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Trial registered on ANZCTR


Registration number
ACTRN12618001376235p
Ethics application status
Submitted, not yet approved
Date submitted
14/08/2018
Date registered
16/08/2018
Date last updated
16/08/2018
Type of registration
Prospectively registered

Titles & IDs
Public title
A multi-centre, prospective randomised controlled trial to compare modified kinematically aligned total knee arthroplasty using iTKR™ Software with mechanically aligned total knee arthroplasty.
Scientific title
A multi-centre, prospective randomised controlled trial to compare outcomes following modified kinematically aligned total knee arthroplasty using iTKR™ Software with those following mechanically aligned total knee arthroplasty.
Secondary ID [1] 295632 0
iTKR-AK-18-01
Universal Trial Number (UTN)
U1111-1217-8964
Trial acronym
Linked study record

Health condition
Health condition(s) or problem(s) studied:
Total Knee Arthroplasty 309233 0
Osteoarthritis 309234 0
Condition category
Condition code
Musculoskeletal 308110 308110 0 0
Osteoarthritis
Surgery 308124 308124 0 0
Surgical techniques

Intervention/exposure
Study type
Interventional
Description of intervention(s) / exposure
This study is a prospective, randomised trial to monitor and compare the outcomes following a primary total knee arthroplasty using two different implant alignment techniques. The one being conventional mechanical alignment, the other being modified kinematic alignment using the iTKR software to produce the surgical plan.

The surgeon undertakes templating from the prescribed long leg x-rays in order to determine the measurement values needed to create the surgical plan. The measurement values are entered into the iTKR website portal along with the unique patient study identifier and a series of questions are answered by the surgeon. The software will then produce a surgical plan based on the measurements and surgeon responses. The surgeon will check the plan against the patient ID before commencing surgery. The surgeon will then use this plan with the robotically assisted navigation system.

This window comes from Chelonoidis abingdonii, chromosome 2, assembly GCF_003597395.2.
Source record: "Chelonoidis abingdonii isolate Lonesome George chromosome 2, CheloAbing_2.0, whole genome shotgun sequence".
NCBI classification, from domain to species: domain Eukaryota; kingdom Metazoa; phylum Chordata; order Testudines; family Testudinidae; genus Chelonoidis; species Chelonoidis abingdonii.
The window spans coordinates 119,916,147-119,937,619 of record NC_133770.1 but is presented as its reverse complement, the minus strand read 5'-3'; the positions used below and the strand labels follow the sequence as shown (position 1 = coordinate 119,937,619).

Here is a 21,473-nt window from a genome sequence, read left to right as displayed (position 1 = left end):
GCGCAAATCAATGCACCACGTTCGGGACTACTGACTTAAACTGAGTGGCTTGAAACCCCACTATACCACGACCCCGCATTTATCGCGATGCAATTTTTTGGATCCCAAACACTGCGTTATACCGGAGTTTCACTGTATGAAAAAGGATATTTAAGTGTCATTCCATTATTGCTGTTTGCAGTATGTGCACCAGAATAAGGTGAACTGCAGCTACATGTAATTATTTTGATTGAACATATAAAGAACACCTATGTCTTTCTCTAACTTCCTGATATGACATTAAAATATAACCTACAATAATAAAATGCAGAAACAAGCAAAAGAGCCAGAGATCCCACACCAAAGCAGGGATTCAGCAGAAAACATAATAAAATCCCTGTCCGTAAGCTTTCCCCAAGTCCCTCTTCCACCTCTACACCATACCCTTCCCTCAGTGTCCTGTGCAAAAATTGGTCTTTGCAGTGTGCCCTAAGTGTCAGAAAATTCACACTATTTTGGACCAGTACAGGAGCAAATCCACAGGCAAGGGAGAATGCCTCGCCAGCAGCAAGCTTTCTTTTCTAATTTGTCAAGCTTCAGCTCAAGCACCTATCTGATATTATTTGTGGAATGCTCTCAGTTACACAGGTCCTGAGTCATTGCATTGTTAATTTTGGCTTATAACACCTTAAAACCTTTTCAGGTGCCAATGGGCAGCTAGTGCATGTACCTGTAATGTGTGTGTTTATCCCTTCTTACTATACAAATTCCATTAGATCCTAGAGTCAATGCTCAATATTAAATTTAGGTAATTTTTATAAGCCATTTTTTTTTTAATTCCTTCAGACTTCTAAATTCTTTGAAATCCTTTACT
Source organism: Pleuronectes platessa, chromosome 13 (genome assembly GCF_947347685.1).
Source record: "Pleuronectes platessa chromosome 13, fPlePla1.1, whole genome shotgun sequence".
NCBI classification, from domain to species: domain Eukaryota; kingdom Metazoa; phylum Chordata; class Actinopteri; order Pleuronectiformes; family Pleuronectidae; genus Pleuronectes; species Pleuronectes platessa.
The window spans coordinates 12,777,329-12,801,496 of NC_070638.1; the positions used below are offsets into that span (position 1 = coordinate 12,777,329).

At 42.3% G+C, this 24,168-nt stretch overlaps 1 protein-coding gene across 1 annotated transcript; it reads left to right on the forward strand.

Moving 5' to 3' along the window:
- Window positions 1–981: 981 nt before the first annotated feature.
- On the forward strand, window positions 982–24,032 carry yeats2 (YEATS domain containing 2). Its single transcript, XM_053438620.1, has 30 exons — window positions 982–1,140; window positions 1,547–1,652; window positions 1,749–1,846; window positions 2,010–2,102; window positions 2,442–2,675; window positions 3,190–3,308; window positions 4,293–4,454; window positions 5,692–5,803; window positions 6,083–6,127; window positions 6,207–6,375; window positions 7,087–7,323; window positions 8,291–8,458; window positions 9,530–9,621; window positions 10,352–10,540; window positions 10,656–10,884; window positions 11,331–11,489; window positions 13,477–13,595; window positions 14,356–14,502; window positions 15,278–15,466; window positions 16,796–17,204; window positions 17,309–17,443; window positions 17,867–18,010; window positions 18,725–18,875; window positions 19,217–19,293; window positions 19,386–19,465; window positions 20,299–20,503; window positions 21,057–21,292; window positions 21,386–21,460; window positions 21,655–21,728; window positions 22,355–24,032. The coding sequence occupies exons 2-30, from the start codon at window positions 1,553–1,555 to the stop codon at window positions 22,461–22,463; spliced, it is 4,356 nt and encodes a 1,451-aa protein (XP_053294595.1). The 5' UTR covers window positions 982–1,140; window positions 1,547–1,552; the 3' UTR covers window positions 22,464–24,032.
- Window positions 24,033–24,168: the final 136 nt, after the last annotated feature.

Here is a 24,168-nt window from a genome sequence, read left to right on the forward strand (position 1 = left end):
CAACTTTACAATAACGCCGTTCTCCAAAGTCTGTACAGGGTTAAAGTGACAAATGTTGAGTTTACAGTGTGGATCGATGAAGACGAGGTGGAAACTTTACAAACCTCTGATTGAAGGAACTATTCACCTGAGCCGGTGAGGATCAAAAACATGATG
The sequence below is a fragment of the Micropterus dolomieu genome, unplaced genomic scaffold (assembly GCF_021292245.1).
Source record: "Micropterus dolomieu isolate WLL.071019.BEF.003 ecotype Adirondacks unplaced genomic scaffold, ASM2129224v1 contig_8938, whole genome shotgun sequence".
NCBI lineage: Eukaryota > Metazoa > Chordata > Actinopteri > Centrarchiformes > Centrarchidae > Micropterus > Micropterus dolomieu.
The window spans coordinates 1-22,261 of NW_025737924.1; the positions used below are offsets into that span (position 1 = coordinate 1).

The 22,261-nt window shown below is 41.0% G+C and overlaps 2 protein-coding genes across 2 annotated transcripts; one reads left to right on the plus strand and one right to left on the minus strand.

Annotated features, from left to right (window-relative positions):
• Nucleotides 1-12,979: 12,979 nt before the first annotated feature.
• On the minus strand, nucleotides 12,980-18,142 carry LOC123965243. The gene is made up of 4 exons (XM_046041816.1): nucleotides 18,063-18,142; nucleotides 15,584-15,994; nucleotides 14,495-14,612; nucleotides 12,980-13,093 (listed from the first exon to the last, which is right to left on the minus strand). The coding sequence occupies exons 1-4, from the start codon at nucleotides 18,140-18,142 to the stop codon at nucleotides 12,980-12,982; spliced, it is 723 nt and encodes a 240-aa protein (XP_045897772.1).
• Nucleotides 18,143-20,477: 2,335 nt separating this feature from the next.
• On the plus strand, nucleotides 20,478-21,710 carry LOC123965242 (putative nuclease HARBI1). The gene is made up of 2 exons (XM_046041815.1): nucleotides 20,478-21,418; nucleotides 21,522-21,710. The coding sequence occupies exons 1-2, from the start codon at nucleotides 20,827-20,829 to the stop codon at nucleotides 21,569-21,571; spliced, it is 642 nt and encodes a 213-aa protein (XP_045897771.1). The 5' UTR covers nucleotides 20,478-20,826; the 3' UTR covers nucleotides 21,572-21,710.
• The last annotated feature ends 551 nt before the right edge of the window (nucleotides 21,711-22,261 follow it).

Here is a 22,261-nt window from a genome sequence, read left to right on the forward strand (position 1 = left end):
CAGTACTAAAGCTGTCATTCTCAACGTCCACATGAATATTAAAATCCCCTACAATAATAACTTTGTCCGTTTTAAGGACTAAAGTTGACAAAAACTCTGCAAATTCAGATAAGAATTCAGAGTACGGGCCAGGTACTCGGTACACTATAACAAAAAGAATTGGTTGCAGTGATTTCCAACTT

The surgical duration will be the same as for a routine total knee arthroplasty surgery. All participants will be clinically assessed using standard functional parameters measuring range of movement pre-operatively, 6 months post-operatively and 2 years post-operatively.
Intervention code [1] 312132 0
Treatment: Devices
Comparator / control treatment
The comparator group will receive the same Apex knee but with mechanical alignment. Currently, mechanical alignment is a standard alignment method used to align Total knee replacements. This is an alignment method that places the femoral component (end of the thigh bone) and the tibial component (top of the shin bone) at right angles to the floor when standing, so that the limb forms a straight line. Research has shown that mechanical alignment and the patient’s natural alignment are rarely the same and this is the likely cause for patient discomfort.